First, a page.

Razib Khan One-stop-shopping for all of my content

August 31, 2018

The gray moral world of the Greeks

Filed under: Iliad,Myth — Razib Khan @ 7:02 pm

Listening to the Ancient Greece Declassified podcast on The Iliad was very interesting. As some readers know, I came across Greek mythology as a child. Though I began with Bulfinch’s Mythology, I did not stop there. Soon enough I moved beyond the juvenile material, and read darker, more violent and sexual material that to be entirely frank I was not prepared to comprehend.

Of course, Greek myths are not the only literature from the ancient world which contains adult material. Jonathan Kirsch’s The Harlot by the Side of the Road: Forbidden Tales of the Bible highlights those stories passed down from Hebrew tradition which is perhaps glossed over. The young David’s defeat of the giant Goliath is known to all schoolchildren. Less well publicized to the religiously illiterate American public is his adultery with Bathsheba (though obviously more observant people are quite aware of this aspect of his biography).

In the podcast above there is extensive discussion of the fact that the Trojans are not depicted as evil in The Iliad. As someone who came to maturity at the end of the 20th century, this struck me as somewhat strange as a child. I grew up on a diet of films about evil Nazi and Communist adversaries. The game of great powers for me was also fundamentally a moral one. We were the good guys. They were the bad guys.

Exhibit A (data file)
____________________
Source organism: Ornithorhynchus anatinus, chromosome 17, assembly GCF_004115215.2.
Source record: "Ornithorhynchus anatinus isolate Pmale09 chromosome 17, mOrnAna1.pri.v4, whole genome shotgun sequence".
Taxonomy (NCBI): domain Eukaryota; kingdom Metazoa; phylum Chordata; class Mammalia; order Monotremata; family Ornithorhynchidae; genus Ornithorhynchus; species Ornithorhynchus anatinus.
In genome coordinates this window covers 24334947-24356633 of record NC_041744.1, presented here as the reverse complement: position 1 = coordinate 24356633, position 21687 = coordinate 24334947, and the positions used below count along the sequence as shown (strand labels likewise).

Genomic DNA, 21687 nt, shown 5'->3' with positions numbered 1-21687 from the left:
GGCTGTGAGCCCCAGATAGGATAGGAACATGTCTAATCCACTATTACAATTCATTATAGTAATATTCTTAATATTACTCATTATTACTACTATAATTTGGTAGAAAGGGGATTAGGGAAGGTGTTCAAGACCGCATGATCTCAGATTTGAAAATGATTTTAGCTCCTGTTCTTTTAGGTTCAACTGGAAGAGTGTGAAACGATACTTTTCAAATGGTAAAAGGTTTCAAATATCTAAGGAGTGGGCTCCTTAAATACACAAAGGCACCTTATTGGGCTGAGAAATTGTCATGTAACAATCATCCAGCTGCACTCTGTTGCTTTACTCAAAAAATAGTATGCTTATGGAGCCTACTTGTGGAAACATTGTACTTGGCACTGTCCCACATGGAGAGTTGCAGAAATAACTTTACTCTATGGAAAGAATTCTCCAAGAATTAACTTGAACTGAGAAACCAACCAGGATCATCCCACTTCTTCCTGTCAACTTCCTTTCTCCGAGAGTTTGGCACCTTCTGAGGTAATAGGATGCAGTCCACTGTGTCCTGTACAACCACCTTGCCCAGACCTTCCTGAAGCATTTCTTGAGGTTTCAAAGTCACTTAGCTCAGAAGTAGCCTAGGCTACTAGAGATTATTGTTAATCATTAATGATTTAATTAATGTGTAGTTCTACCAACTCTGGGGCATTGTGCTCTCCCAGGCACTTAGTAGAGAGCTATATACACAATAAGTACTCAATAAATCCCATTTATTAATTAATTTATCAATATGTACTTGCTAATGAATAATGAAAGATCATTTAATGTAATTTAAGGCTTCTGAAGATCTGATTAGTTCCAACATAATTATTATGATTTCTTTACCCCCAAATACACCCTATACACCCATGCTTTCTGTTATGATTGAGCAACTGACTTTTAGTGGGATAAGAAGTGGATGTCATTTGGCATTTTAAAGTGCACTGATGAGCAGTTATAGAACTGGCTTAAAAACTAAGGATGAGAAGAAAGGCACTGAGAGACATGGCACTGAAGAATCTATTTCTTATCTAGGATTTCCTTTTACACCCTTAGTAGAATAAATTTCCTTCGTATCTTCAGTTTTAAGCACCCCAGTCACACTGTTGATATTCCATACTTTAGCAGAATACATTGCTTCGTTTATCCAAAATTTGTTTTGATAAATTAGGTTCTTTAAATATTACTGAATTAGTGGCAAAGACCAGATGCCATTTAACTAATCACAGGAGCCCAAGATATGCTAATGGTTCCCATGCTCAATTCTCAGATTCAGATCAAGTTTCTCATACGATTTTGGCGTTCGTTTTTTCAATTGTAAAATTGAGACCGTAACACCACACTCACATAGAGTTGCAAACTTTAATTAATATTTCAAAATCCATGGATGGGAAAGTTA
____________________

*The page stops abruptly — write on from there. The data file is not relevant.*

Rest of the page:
In reading The Iliad it was difficult for me to understand why the Trojans were often depicted as such noble characters. And it wasn’t clear that the Greeks were good and moral. I particularly recall the vicious brutality of Neoptolemus, Achilles’ son.

This comes to mind because of late because due to the popularity of George R. R. Martin’s work there has been a rise in popularity of gritty and morally gray works of speculative fiction. And when I read histories of World War I, it is also not entirely clearly to me that the Central Powers were truly malevolent and dark forces. I do wonder if the second half of the 20th century was a world of particular blacks an whites, of an almost Manichaean vision of conflict which emerged out of World War II, and continued with the rise of global Communism.

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